So that is why I say my personal god is called IBIWISI, because what I witness is undeniable. Not the "truth", simply the "what" or the "it" in as plainly presented fashion as it can be. What I witness isn't what is, simply what it is to me.

I'm just trying to give our religious counterparts a bit of perspective as to how my mind works and why I don't ascribe to their religion in the common sense of the term. Because as I've worked from the ground-up I have not to date realized any useful connection with their beliefs and in fact I would have to be insane, at this moment, to believe them. Perhaps they could say the same of my beliefs, unless they are indeed asserting without the same principle.

Though you could still perhaps say I am religious to my own experiences and instinctual nature. Jordan Peterson for example defines religion simply as how you act. Because how you act is predicated on what makes you "you" in the psychological sense. I don't have any issue with that view either.
 
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Ponderer

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It's not true. I reckon I'm treated far better in Saudi than a Muslim would be in Alabama. Or for that case, they are so ignorant, even a Sikh with a turban on.

Even though it's an intolerant regime against non-muslims, it's probably just as bad for the locals. I remember I had some old boy come up to me in a hotel at breakfast saying in bad English "Daesh, no good, no Islam, bad" and words to this effect.

People are people.
Yeah.
Spot on.
People are people, and many are poepols.
 

DMNknight

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It's not true. I reckon I'm treated far better in Saudi than a Muslim would be in Alabama. Or for that case, they are so ignorant, even a Sikh with a turban on.

Even though it's an intolerant regime against non-muslims, it's probably just as bad for the locals. I remember I had some old boy come up to me in a hotel at breakfast saying in bad English "Daesh, no good, no Islam, bad" and words to this effect.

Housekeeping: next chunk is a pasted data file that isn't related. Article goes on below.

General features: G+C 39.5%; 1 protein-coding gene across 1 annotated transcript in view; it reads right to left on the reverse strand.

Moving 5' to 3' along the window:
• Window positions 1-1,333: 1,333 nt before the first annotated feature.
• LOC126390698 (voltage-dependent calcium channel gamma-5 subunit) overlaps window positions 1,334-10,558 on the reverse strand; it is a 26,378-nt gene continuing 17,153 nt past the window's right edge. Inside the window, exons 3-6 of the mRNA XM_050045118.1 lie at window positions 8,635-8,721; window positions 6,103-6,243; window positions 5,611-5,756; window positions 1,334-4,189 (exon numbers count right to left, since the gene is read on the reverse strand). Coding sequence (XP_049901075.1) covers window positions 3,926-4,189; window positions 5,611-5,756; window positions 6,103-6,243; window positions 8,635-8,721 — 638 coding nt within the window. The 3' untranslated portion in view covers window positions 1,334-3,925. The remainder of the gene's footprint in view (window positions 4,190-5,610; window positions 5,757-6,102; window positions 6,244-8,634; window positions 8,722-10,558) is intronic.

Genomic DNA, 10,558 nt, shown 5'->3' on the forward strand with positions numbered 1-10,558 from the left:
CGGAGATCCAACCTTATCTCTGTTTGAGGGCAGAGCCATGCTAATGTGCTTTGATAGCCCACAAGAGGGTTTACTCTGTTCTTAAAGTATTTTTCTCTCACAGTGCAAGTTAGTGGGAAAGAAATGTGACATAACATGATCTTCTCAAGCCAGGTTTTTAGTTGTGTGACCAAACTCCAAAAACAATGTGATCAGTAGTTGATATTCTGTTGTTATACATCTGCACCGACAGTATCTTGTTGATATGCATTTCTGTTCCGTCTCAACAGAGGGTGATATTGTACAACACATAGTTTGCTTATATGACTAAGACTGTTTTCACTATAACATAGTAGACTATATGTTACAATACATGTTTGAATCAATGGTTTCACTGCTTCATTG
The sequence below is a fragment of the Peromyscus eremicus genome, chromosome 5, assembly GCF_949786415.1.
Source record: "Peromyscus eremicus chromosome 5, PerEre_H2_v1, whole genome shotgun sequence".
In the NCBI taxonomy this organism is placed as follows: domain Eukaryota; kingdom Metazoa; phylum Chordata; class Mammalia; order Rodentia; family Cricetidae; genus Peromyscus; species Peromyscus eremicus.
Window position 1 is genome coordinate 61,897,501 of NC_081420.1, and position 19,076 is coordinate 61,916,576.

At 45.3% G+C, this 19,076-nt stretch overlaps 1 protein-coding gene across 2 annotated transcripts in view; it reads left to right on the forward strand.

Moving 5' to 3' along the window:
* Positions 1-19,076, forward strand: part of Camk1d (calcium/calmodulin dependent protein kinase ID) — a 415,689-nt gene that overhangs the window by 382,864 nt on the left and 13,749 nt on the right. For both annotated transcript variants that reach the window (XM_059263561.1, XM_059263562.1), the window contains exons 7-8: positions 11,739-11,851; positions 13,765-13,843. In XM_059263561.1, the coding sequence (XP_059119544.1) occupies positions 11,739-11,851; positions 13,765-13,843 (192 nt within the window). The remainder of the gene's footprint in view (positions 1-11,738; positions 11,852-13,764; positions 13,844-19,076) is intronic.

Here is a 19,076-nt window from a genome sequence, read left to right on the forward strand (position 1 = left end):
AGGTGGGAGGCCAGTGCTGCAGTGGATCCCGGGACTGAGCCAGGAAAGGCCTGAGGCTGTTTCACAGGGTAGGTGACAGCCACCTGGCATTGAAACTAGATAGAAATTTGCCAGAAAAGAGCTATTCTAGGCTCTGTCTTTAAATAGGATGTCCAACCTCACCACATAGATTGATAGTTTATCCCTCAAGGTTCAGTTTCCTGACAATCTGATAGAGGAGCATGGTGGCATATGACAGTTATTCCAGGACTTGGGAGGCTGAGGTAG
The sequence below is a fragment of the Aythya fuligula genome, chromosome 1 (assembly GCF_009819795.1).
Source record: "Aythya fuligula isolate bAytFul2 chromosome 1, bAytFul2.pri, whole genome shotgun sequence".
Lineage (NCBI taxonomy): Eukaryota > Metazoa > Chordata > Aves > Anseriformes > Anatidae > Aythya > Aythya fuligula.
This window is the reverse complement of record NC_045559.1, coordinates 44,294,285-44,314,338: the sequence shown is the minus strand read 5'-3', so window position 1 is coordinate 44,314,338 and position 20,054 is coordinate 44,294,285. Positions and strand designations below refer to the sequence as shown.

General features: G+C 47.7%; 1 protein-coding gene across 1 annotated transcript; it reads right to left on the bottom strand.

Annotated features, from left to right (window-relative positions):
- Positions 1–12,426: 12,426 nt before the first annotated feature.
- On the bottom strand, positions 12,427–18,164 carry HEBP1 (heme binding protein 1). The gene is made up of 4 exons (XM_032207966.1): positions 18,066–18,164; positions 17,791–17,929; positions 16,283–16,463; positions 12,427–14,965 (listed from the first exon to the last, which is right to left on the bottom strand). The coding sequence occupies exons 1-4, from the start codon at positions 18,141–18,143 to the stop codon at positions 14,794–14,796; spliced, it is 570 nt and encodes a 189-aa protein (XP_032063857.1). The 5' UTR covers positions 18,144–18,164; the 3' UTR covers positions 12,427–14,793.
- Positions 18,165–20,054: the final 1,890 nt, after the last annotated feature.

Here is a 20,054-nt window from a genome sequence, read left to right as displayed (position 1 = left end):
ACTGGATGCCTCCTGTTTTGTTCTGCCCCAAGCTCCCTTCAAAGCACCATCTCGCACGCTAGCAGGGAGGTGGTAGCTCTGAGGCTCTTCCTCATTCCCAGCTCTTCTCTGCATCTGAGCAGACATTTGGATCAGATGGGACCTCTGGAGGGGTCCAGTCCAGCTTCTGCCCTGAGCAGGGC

People are people.
I think personally, based on the quality of life I see in majority muslim nations (documentaries/News/etc), that muslims are the biggest victims of Islam.
 

DMNknight

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Sure I agree. But the nomination and agreement comes after the act of witnessing and forms part of the "by extension" part of my original post I think. That is where we test sanity. It is the act of witnessing that I'm focusing on though.

So that is why I say my personal god is called IBIWISI, because what I witness is undeniable. Not the "truth", simply the "what" or the "it" in as plainly presented fashion as it can be. What I witness isn't what is, simply what it is to me.

I'm just trying to give our religious counterparts a bit of perspective as to how my mind works and why I don't ascribe to their "religion" in the common sense of the term. Because as I've worked from the ground-up I have not to date realized any useful connection with their beliefs and in fact I would have to be insane, at this moment, to believe them. Perhaps they could say the same, unless they are indeed asserting without the same principle.

Though you could still perhaps say I am religious to my own experiences and instinctual nature. Jordan Peterson for example defines religion simply as how you act. Because how you act is predicated on what makes you "you" in the psychological sense. I don't have any issue with that view either.
I think any reasonably critically minded person would find quite a lot of flaws in the reasoning of religion and its scriptures.
 

Ponderer

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I think any reasonably critically minded person would find quite a lot of flaws in the reasoning of religion and its scriptures.
Something I came across a while ago.
I can't remember the exact wording, but here goes.

"GOD gave Humans faith. Then Satan suggested that faith should be organised, and that it should be called religion".

Mmmm.
 
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rietrot

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The Bible is not asking Why we need a book to determine our morality. Which is what my ask is and further onto that, is another underpinning of my point that humanity, despite having a penchant for wanting to belong to some kind of religion or to believe in a higher power, does not need Religion in order to have a moral compass.
The Bible in the verse you quote, acknowledges that people exist outside of Religion who are morally righteous of their own accord.

The first part is "Why need a Bible?" and the second part is "People like that exist"
You could just as well ask why do we need any book, forget the Bible because that's emotional for some people why do we need the Disney stories?

The archetypical stories we tell ourselves form the basis of our morality and culture. The deepest of those are the religious text.